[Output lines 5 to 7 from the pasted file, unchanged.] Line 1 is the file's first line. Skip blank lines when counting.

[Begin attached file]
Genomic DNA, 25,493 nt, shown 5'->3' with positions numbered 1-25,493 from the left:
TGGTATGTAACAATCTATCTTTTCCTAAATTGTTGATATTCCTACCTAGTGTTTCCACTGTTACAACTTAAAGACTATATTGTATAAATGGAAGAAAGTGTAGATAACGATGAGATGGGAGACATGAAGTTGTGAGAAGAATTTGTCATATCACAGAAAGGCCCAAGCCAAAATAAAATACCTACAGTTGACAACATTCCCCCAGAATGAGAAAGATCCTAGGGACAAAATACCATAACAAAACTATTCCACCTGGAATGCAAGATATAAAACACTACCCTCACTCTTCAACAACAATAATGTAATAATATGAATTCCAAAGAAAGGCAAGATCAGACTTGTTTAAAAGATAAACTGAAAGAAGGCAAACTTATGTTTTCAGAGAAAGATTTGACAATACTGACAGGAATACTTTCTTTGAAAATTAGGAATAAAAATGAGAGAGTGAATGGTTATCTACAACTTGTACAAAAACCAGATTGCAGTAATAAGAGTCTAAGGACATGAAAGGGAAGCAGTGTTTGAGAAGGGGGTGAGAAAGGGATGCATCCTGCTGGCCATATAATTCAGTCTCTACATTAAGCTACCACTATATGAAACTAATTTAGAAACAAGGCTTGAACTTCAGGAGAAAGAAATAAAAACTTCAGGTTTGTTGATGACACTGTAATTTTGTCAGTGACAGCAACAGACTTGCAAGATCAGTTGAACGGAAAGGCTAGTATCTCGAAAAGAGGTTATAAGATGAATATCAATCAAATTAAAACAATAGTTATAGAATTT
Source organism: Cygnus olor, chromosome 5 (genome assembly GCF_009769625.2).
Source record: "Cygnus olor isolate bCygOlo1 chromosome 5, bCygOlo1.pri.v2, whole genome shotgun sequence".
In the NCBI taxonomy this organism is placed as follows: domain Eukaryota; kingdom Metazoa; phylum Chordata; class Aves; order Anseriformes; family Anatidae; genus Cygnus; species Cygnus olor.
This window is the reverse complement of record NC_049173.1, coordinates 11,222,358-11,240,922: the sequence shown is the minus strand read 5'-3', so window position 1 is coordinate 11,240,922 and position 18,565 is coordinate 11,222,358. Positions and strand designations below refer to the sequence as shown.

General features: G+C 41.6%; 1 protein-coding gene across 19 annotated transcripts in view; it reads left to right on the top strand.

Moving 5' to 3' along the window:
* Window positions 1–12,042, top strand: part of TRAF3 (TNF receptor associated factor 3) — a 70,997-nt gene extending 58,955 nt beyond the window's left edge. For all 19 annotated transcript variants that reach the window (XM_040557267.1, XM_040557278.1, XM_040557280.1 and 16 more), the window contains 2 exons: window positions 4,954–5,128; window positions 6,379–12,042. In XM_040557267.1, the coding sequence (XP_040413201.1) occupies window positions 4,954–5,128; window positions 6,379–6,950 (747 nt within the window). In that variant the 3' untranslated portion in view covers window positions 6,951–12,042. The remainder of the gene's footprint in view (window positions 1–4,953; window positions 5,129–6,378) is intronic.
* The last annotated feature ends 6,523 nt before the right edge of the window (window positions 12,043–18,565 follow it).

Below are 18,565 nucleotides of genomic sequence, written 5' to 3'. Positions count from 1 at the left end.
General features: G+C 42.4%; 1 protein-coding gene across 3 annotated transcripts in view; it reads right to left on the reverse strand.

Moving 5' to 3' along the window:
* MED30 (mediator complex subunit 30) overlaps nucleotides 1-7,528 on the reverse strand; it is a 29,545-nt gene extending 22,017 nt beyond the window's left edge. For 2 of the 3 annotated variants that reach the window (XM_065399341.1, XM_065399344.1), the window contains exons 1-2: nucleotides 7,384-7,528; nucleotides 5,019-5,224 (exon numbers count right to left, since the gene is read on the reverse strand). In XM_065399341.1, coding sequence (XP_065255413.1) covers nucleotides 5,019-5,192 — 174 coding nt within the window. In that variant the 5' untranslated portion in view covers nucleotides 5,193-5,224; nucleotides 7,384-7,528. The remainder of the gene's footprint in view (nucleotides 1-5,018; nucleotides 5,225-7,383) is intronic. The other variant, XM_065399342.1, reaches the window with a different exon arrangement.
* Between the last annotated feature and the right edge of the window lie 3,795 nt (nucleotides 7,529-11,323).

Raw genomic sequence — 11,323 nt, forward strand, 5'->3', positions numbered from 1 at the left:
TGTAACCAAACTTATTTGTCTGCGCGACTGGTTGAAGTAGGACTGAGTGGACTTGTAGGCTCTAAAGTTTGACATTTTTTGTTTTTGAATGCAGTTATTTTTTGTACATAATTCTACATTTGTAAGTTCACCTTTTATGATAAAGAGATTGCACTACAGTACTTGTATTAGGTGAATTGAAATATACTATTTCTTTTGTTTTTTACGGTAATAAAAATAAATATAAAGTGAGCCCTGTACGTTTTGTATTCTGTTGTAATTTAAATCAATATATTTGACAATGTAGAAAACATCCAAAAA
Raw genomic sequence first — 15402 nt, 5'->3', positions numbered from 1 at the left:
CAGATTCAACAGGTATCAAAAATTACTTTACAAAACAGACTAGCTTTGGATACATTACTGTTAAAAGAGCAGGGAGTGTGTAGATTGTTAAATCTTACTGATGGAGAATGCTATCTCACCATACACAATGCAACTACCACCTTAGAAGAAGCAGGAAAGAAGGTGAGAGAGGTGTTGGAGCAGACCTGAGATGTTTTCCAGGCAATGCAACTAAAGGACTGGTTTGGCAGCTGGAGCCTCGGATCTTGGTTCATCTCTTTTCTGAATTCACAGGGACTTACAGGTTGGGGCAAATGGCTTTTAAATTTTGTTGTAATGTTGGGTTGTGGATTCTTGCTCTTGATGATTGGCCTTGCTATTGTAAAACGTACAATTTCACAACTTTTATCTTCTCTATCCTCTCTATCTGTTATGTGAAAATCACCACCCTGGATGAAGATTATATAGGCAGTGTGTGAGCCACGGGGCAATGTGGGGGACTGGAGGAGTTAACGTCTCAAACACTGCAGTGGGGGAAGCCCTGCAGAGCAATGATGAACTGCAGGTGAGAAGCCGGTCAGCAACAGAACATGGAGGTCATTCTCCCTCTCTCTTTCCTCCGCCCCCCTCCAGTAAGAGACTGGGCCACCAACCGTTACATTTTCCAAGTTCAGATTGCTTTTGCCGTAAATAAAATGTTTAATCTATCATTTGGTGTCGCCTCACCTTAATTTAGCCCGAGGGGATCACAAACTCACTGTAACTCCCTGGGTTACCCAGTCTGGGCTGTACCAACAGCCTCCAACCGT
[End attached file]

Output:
In the NCBI taxonomy this organism is placed as follows: domain Eukaryota; kingdom Metazoa; phylum Chordata; class Aves; order Anseriformes; family Anatidae; genus Cygnus; species Cygnus olor.
This window is the reverse complement of record NC_049173.1, coordinates 11,222,358-11,240,922: the sequence shown is the minus strand read 5'-3', so window position 1 is coordinate 11,240,922 and position 18,565 is coordinate 11,222,358. Positions and strand designations below refer to the sequence as shown.

General features: G+C 41.6%; 1 protein-coding gene across 19 annotated transcripts in view; it reads left to right on the top strand.